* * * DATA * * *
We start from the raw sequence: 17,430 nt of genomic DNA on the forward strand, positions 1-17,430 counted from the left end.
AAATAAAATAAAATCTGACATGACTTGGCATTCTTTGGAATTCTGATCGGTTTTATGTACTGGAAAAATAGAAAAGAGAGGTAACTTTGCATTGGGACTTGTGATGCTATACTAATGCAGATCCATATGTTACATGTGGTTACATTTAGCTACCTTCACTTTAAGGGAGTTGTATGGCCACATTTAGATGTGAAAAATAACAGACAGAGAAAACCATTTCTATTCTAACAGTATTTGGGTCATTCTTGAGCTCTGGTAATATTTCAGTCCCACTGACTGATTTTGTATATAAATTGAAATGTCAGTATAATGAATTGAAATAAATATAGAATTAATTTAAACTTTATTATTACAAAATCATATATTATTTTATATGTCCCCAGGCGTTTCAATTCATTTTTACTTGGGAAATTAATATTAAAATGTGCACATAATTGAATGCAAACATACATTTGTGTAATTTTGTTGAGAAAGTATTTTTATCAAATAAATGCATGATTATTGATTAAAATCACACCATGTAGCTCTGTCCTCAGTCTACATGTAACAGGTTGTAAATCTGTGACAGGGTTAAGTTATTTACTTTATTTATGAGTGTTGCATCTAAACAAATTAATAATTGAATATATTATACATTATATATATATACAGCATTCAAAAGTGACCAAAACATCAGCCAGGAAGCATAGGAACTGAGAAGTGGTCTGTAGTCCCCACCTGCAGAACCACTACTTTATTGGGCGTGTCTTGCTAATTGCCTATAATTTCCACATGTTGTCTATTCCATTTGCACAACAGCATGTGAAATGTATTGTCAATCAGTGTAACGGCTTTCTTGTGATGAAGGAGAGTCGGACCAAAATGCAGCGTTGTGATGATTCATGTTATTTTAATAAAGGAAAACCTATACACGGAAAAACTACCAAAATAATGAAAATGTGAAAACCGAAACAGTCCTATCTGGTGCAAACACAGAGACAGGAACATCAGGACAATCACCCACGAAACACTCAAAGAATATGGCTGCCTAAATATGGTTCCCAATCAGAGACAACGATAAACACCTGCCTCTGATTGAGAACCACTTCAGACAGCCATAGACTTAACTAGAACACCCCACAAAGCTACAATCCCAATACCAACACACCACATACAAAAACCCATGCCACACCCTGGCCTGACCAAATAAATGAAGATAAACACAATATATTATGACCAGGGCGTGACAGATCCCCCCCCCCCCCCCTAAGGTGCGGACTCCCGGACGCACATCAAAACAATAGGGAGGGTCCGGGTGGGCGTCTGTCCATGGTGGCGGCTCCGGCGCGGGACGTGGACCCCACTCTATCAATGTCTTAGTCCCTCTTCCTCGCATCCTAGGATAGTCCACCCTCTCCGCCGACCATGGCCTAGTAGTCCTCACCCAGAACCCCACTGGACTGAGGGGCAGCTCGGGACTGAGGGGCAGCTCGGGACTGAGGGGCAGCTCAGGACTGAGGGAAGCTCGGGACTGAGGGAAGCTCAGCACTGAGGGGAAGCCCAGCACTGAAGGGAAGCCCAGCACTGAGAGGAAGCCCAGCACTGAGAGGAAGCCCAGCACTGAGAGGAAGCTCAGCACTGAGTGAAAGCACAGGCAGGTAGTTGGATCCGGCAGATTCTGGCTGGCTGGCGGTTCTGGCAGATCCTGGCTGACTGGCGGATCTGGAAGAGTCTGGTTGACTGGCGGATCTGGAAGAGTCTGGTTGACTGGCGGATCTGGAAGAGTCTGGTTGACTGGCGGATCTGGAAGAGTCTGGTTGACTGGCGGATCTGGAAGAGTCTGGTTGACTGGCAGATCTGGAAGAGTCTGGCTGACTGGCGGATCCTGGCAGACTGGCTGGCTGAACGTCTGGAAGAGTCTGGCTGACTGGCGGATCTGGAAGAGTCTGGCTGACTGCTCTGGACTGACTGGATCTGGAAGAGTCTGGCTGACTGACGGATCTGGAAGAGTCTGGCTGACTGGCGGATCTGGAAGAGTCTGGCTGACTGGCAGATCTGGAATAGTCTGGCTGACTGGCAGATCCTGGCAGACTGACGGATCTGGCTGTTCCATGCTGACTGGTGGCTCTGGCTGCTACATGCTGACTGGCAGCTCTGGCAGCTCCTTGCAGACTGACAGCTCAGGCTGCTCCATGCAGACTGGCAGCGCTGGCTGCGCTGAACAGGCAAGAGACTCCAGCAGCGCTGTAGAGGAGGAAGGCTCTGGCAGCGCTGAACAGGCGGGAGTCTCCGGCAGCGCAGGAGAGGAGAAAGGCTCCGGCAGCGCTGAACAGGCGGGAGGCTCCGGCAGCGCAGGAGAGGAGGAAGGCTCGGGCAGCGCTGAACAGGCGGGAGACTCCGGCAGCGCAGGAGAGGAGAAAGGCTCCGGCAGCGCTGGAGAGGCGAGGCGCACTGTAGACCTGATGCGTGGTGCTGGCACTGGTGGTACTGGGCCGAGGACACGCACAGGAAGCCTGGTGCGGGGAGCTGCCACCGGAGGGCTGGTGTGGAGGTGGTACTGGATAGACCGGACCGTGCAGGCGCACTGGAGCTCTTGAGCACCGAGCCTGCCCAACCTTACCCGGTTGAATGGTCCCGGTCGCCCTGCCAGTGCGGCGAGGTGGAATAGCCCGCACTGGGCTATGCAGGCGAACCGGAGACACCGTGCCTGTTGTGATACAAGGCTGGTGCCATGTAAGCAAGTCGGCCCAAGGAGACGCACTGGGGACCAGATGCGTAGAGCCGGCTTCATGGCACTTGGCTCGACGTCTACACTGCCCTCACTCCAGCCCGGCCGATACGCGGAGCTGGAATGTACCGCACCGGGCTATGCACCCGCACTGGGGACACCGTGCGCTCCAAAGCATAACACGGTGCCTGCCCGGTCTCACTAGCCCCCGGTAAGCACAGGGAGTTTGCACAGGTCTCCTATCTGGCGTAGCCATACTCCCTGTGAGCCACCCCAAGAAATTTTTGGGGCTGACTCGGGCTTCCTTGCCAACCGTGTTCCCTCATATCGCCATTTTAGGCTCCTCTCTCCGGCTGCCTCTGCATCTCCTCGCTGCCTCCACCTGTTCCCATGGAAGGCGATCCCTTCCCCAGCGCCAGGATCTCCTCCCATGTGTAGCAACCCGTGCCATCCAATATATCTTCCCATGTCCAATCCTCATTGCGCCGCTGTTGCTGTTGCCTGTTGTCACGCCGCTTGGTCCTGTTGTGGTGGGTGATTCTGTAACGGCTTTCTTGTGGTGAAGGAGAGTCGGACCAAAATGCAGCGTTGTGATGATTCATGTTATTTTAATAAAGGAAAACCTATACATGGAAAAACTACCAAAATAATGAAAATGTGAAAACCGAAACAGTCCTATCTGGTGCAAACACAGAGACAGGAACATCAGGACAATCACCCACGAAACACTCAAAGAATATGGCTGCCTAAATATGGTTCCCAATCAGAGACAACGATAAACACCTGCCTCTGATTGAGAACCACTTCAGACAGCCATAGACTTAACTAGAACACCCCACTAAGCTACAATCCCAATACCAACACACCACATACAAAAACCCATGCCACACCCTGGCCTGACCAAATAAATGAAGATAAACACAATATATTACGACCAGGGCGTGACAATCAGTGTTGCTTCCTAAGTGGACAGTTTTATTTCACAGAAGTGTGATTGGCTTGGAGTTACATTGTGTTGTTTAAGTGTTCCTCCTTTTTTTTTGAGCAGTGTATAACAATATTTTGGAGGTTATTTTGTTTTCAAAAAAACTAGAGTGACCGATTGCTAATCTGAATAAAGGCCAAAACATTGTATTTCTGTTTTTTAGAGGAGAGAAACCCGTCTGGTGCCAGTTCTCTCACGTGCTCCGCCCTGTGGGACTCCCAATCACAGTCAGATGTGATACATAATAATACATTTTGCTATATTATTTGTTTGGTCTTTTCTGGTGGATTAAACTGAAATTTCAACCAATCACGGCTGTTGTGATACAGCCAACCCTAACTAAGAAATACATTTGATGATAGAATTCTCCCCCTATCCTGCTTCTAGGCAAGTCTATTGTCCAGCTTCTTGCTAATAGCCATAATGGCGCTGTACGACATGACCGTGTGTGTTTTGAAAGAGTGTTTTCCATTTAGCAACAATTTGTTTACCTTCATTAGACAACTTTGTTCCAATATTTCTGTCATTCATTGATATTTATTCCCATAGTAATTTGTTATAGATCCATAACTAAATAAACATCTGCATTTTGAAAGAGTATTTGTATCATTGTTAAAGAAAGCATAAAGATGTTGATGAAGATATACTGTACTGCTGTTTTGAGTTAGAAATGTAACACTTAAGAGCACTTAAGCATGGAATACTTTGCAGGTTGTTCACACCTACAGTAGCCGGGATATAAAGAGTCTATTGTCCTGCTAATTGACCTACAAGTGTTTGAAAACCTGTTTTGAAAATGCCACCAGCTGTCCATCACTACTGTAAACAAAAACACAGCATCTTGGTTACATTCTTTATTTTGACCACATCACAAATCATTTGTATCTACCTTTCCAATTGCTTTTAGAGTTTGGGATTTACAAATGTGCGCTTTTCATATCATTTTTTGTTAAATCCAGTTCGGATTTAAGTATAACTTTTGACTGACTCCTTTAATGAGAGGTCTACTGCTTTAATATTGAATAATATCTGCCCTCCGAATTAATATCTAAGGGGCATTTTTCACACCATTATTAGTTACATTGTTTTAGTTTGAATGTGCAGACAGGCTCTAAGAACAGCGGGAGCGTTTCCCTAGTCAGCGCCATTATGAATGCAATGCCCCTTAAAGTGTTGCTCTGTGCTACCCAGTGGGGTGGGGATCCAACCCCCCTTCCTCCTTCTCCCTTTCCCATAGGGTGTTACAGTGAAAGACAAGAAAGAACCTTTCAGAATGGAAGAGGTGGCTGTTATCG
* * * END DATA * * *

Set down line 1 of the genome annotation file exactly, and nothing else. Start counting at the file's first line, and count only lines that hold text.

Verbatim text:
We start from the raw sequence: 17,430 nt of genomic DNA on the forward strand, positions 1-17,430 counted from the left end.